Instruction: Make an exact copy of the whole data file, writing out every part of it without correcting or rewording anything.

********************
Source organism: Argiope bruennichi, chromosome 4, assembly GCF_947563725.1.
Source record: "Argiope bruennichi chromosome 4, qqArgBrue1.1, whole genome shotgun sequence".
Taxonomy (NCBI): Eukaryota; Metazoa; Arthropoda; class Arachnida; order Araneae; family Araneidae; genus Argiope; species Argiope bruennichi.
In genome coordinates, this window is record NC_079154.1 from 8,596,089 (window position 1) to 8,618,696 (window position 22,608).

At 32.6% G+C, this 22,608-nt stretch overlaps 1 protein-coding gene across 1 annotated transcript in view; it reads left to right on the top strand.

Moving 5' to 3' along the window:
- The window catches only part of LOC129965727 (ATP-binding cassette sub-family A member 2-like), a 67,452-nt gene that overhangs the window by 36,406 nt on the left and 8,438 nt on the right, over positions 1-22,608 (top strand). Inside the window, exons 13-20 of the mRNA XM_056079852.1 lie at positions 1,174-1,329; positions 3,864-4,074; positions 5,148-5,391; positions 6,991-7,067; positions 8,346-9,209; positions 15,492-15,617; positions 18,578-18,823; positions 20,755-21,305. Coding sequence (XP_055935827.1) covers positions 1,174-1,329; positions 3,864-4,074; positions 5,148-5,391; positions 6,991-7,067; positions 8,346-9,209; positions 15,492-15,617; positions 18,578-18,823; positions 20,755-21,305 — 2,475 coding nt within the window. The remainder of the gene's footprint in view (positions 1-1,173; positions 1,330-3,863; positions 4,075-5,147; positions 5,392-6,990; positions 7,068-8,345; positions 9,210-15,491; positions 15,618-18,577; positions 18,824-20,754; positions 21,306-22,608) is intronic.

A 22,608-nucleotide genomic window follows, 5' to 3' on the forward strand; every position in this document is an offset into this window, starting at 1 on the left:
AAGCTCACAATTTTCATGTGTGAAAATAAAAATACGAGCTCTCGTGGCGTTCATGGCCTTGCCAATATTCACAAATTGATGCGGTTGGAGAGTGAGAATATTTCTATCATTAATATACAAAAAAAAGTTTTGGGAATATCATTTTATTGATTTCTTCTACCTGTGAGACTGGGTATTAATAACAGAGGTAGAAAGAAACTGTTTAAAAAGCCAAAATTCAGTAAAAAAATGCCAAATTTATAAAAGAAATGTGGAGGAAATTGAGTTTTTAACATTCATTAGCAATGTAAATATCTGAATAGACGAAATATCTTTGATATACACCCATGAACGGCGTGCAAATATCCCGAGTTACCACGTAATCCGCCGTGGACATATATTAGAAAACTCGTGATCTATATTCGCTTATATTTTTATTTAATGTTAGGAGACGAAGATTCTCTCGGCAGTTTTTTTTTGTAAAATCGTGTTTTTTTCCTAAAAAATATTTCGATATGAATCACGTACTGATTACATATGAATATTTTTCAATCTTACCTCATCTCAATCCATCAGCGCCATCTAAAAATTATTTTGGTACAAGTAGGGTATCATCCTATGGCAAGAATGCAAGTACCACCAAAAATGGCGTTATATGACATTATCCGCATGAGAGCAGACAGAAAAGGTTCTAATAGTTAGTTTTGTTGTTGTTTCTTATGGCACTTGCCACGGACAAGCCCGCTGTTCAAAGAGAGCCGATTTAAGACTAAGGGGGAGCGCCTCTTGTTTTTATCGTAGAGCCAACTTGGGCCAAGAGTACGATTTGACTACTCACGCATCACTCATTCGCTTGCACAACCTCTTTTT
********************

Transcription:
Source organism: Argiope bruennichi, chromosome 4, assembly GCF_947563725.1.
Source record: "Argiope bruennichi chromosome 4, qqArgBrue1.1, whole genome shotgun sequence".
Taxonomy (NCBI): Eukaryota; Metazoa; Arthropoda; class Arachnida; order Araneae; family Araneidae; genus Argiope; species Argiope bruennichi.
In genome coordinates, this window is record NC_079154.1 from 8,596,089 (window position 1) to 8,618,696 (window position 22,608).

At 32.6% G+C, this 22,608-nt stretch overlaps 1 protein-coding gene across 1 annotated transcript in view; it reads left to right on the top strand.

Moving 5' to 3' along the window:
- The window catches only part of LOC129965727 (ATP-binding cassette sub-family A member 2-like), a 67,452-nt gene that overhangs the window by 36,406 nt on the left and 8,438 nt on the right, over positions 1-22,608 (top strand). Inside the window, exons 13-20 of the mRNA XM_056079852.1 lie at positions 1,174-1,329; positions 3,864-4,074; positions 5,148-5,391; positions 6,991-7,067; positions 8,346-9,209; positions 15,492-15,617; positions 18,578-18,823; positions 20,755-21,305. Coding sequence (XP_055935827.1) covers positions 1,174-1,329; positions 3,864-4,074; positions 5,148-5,391; positions 6,991-7,067; positions 8,346-9,209; positions 15,492-15,617; positions 18,578-18,823; positions 20,755-21,305 — 2,475 coding nt within the window. The remainder of the gene's footprint in view (positions 1-1,173; positions 1,330-3,863; positions 4,075-5,147; positions 5,392-6,990; positions 7,068-8,345; positions 9,210-15,491; positions 15,618-18,577; positions 18,824-20,754; positions 21,306-22,608) is intronic.

A 22,608-nucleotide genomic window follows, 5' to 3' on the forward strand; every position in this document is an offset into this window, starting at 1 on the left:
AAGCTCACAATTTTCATGTGTGAAAATAAAAATACGAGCTCTCGTGGCGTTCATGGCCTTGCCAATATTCACAAATTGATGCGGTTGGAGAGTGAGAATATTTCTATCATTAATATACAAAAAAAAGTTTTGGGAATATCATTTTATTGATTTCTTCTACCTGTGAGACTGGGTATTAATAACAGAGGTAGAAAGAAACTGTTTAAAAAGCCAAAATTCAGTAAAAAAATGCCAAATTTATAAAAGAAATGTGGAGGAAATTGAGTTTTTAACATTCATTAGCAATGTAAATATCTGAATAGACGAAATATCTTTGATATACACCCATGAACGGCGTGCAAATATCCCGAGTTACCACGTAATCCGCCGTGGACATATATTAGAAAACTCGTGATCTATATTCGCTTATATTTTTATTTAATGTTAGGAGACGAAGATTCTCTCGGCAGTTTTTTTTTGTAAAATCGTGTTTTTTTCCTAAAAAATATTTCGATATGAATCACGTACTGATTACATATGAATATTTTTCAATCTTACCTCATCTCAATCCATCAGCGCCATCTAAAAATTATTTTGGTACAAGTAGGGTATCATCCTATGGCAAGAATGCAAGTACCACCAAAAATGGCGTTATATGACATTATCCGCATGAGAGCAGACAGAAAAGGTTCTAATAGTTAGTTTTGTTGTTGTTTCTTATGGCACTTGCCACGGACAAGCCCGCTGTTCAAAGAGAGCCGATTTAAGACTAAGGGGGAGCGCCTCTTGTTTTTATCGTAGAGCCAACTTGGGCCAAGAGTACGATTTGACTACTCACGCATCACTCATTCGCTTGCACAACCTCTTTTT